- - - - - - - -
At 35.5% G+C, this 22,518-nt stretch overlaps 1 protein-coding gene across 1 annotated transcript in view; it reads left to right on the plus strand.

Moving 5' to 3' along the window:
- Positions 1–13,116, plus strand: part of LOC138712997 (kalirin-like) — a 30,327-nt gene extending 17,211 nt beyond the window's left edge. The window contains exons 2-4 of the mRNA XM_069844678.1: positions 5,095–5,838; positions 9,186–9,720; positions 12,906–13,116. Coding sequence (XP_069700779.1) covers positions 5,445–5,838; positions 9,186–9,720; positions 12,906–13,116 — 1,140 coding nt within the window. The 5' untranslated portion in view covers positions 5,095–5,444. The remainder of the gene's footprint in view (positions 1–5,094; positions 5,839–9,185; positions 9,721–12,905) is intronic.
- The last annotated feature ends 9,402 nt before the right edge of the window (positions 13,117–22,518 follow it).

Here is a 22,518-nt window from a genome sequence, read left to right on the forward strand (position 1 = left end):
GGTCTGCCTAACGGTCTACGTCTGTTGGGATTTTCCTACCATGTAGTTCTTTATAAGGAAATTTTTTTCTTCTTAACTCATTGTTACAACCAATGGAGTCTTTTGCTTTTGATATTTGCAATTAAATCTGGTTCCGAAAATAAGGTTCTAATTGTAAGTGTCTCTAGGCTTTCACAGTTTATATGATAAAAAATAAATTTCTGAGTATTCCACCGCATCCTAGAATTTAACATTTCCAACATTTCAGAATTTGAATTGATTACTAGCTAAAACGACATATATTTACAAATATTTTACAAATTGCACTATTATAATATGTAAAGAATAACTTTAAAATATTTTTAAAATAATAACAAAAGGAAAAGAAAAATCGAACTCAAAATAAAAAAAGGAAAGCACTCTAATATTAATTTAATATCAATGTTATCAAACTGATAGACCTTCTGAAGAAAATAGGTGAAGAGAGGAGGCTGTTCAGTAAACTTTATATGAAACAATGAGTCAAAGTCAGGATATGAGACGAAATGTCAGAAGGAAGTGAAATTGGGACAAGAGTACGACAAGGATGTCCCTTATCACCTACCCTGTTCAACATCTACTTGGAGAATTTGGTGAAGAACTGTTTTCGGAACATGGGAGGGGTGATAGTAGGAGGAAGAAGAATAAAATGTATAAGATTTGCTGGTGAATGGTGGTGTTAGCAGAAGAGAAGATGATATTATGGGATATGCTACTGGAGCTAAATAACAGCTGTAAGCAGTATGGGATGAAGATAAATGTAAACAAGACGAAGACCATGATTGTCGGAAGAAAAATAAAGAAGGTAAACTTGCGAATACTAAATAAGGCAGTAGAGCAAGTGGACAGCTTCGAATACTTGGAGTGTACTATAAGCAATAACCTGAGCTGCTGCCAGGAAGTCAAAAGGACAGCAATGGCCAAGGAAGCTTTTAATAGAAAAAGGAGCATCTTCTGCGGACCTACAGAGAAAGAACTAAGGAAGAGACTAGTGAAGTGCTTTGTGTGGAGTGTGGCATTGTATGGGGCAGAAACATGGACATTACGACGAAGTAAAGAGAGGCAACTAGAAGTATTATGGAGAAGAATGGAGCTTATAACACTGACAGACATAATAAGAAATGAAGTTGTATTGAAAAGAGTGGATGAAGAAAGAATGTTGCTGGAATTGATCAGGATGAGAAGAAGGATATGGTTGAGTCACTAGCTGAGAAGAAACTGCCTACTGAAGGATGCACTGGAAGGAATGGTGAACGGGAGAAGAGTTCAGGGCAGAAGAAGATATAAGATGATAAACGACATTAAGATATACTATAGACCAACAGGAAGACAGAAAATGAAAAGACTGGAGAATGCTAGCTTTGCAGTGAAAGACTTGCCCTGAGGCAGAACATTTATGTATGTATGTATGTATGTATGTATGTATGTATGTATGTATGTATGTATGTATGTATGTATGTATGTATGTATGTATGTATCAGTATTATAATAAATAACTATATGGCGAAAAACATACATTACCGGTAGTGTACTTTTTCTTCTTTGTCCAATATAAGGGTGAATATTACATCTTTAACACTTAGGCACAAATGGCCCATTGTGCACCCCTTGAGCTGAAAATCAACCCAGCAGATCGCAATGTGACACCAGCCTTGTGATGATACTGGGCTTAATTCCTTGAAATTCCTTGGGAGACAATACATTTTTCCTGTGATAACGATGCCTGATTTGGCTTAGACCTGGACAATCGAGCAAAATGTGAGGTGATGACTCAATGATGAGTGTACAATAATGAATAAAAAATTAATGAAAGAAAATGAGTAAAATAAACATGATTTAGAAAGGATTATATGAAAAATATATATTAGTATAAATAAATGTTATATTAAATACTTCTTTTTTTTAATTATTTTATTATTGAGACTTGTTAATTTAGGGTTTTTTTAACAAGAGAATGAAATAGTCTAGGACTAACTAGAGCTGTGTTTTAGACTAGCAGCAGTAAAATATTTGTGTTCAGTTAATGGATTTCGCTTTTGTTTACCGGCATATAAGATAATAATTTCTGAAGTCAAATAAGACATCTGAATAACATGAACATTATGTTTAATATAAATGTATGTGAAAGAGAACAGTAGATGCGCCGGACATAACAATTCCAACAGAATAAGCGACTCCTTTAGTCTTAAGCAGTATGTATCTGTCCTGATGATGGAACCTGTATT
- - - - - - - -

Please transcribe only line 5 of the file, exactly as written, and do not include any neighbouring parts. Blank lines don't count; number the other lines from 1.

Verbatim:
Here is a 22,518-nt window from a genome sequence, read left to right on the forward strand (position 1 = left end):